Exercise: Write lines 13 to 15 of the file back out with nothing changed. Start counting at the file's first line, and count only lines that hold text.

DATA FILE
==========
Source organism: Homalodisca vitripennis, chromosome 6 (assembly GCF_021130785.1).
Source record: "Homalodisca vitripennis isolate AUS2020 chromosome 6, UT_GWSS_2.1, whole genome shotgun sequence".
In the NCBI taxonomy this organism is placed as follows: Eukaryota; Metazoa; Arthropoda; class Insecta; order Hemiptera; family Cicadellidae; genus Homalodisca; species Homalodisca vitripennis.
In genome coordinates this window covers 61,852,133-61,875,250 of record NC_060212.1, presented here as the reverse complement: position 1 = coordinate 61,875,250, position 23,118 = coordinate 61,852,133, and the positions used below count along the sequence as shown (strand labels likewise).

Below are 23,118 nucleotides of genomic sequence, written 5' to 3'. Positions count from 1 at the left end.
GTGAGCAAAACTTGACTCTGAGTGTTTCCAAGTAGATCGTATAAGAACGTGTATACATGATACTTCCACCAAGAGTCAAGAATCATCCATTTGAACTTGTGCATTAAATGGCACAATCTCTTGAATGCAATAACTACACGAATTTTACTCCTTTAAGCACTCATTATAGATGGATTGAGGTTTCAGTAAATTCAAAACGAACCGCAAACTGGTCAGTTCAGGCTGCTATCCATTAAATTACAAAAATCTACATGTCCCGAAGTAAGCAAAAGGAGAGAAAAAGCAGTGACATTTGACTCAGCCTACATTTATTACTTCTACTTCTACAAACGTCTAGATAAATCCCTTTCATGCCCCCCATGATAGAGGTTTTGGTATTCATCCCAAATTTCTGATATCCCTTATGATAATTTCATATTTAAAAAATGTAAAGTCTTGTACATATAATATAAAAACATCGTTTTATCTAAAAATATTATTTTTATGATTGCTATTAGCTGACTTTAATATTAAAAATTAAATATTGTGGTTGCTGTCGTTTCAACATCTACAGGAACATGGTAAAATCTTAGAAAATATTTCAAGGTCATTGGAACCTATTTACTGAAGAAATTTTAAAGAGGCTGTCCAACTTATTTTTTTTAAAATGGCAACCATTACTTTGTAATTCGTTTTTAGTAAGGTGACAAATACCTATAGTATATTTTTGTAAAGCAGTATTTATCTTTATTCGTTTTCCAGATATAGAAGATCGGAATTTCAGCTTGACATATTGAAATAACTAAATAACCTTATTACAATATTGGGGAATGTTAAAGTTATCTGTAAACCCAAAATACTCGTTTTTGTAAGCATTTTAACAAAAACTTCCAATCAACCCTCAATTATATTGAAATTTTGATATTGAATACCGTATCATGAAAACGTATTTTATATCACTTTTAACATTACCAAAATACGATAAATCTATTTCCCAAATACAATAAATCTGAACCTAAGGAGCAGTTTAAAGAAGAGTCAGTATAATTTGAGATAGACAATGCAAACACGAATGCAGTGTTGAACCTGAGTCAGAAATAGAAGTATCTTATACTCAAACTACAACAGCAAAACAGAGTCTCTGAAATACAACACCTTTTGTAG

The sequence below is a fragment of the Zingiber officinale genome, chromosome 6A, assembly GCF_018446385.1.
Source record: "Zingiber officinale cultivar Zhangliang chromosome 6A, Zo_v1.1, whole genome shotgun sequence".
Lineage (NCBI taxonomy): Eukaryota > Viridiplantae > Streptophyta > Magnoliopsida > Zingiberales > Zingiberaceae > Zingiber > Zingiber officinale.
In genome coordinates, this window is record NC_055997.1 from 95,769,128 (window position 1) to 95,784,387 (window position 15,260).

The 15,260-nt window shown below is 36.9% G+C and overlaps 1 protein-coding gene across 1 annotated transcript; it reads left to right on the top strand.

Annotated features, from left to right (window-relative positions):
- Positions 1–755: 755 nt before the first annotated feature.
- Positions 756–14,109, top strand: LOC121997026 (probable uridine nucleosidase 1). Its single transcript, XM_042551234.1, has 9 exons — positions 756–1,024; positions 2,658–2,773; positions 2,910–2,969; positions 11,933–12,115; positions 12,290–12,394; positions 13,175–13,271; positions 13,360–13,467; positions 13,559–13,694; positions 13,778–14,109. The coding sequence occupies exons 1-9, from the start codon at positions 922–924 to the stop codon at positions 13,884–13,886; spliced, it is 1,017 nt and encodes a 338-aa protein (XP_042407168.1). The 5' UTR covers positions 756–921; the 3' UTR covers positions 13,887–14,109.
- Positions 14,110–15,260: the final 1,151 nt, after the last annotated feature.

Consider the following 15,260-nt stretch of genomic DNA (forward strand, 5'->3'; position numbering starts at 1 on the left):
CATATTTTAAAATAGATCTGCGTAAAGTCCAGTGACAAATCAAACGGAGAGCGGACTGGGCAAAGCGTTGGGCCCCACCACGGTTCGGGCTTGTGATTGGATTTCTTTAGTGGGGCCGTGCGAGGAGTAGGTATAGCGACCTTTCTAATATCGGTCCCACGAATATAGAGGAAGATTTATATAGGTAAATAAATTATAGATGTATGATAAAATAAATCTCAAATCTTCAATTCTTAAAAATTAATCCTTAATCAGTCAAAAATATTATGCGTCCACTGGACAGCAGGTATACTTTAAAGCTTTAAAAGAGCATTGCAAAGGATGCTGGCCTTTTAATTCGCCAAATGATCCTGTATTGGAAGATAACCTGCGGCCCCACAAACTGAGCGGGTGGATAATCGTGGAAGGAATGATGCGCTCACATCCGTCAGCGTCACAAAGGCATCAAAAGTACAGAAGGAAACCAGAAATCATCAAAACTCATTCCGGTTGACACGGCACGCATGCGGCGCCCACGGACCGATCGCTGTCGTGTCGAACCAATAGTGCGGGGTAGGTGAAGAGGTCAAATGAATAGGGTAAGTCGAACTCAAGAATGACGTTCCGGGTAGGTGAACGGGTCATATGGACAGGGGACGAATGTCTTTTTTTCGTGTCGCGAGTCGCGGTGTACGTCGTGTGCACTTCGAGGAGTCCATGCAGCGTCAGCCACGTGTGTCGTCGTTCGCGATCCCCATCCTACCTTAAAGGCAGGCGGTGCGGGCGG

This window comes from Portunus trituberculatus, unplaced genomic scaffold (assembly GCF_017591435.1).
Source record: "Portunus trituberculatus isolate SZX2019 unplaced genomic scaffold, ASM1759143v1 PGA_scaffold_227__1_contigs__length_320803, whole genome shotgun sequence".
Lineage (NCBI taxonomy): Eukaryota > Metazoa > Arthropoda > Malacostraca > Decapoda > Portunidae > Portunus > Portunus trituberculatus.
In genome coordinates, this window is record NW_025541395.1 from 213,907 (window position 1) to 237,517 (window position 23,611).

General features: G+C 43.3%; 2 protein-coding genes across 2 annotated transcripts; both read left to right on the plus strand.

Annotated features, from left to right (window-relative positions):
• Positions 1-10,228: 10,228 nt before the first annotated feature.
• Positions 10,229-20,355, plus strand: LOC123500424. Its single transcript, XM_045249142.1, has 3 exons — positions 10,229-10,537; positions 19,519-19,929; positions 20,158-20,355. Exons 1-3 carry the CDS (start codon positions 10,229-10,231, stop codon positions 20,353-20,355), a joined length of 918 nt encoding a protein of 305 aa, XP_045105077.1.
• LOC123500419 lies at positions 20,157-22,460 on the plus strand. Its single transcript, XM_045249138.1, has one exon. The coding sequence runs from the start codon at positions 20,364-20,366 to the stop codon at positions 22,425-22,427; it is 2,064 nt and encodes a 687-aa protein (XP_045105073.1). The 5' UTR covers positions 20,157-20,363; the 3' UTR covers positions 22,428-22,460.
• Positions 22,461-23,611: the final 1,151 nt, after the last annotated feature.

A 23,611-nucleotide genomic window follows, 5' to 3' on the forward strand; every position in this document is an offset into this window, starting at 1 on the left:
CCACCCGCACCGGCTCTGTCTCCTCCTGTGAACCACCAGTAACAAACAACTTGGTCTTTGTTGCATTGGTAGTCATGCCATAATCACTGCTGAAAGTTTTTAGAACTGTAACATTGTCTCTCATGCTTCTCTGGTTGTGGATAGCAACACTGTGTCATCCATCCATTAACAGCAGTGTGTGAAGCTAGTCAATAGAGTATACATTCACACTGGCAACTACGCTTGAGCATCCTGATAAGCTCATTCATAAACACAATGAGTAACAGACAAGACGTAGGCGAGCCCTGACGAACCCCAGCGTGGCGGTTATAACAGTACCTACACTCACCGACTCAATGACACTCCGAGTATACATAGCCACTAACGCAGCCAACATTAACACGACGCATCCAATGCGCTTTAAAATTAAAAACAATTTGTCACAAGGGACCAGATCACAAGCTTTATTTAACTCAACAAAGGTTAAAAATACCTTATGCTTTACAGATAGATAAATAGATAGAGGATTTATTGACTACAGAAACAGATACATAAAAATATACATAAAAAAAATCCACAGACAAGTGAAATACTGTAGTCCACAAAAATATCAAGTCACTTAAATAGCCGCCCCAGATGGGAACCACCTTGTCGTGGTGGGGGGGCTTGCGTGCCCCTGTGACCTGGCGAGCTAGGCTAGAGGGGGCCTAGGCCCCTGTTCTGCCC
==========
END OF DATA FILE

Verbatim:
- Positions 1–755: 755 nt before the first annotated feature.
- Positions 756–14,109, top strand: LOC121997026 (probable uridine nucleosidase 1). Its single transcript, XM_042551234.1, has 9 exons — positions 756–1,024; positions 2,658–2,773; positions 2,910–2,969; positions 11,933–12,115; positions 12,290–12,394; positions 13,175–13,271; positions 13,360–13,467; positions 13,559–13,694; positions 13,778–14,109. The coding sequence occupies exons 1-9, from the start codon at positions 922–924 to the stop codon at positions 13,884–13,886; spliced, it is 1,017 nt and encodes a 338-aa protein (XP_042407168.1). The 5' UTR covers positions 756–921; the 3' UTR covers positions 13,887–14,109.
- Positions 14,110–15,260: the final 1,151 nt, after the last annotated feature.